CHAPTER 6

Against those who lament over being pitied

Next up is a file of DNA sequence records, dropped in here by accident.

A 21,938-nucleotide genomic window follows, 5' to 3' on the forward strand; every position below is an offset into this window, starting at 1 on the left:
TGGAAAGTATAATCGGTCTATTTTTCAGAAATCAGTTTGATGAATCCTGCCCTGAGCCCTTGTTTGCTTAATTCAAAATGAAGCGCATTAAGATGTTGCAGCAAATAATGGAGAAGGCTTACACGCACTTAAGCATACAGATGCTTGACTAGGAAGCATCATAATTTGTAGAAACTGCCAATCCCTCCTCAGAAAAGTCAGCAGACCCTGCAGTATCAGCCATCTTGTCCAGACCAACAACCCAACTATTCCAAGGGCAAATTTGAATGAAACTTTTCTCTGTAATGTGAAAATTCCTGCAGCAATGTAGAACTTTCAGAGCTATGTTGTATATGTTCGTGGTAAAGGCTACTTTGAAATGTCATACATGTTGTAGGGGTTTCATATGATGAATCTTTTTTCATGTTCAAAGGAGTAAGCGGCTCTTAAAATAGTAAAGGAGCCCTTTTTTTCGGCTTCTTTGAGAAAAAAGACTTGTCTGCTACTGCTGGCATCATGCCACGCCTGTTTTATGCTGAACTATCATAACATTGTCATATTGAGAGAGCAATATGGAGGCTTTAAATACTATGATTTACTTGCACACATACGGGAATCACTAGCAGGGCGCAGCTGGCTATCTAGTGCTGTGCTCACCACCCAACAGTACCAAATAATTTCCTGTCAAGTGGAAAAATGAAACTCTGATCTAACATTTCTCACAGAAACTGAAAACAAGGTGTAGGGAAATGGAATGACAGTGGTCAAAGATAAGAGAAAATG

"I am grieved," a man says, "at being pitied." Whether, then, is the fact of your being pitied a thing which concerns you or those who pity you? Well, is it in your power to stop this pity? "It is in my power, if I show them that I do not require pity." And whether, then, are you in the condition of not deserving pity, or are you not in that condition? "I think I am not: but these persons do not pity me for the things for which, if they ought to pity me, it would be proper, I mean, for my faults; but they pity me for my poverty, for not possessing honourable offices, for diseases and deaths and other such things." Whether, then, are you prepared to convince the many that not one of these things is an evil, but that it is possible for a man who is poor and has no office and enjoys no honour to be happy; or to show yourself to them as rich and in power? For the second of these things belong, to a man who is boastful, silly and good for nothing. And consider by what means the pretense must be supported. It will be necessary for you to hire slaves and to possess a few silver vessels, and to exhibit them in public, if it is possible, though they are often the same, and to attempt to conceal the fact that they are the same, and to have splendid garments, and all other things for display, and to show that you are a man honoured by the great, and to try to sup at their houses, or to be supposed to sup there, and as to your person to employ some mean arts, that you may appear to be more handsome and nobler than you are. These things you must contrive, if you choose to go by the second path in order not to be pitied. But the first way is both impracticable and long, to attempt the very thing which Zeus has not been able to do, to convince all men what things are good and bad. Is this power given to you? This only is given to you, to convince yourself; and you have not convinced yourself. Then I ask you, do you attempt to persuade other men? and who has lived so long with you as you with yourself? and who has so much power of convincing you as you have of convincing yourself; and who is better disposed and nearer to you than you are to yourself? How, then, have you not convinced yourself in order to learn? At present are not things upside down? Is this what you have been earnest about doing, to learn to be free from grief and free from disturbance, and not to be humbled, and to be free? Have you not heard, then, that there is only one way which leads to this end, to give up the things which do not depend on the will, to withdraw from them, and to admit that they belong to others? For another man, then, to have an opinion about you, of what kind is it? "It is a thing independent of the will." Then is it nothing to you? "It is nothing." When, then, you are still vexed at this and disturbed, do you think that you are convinced about good and evil?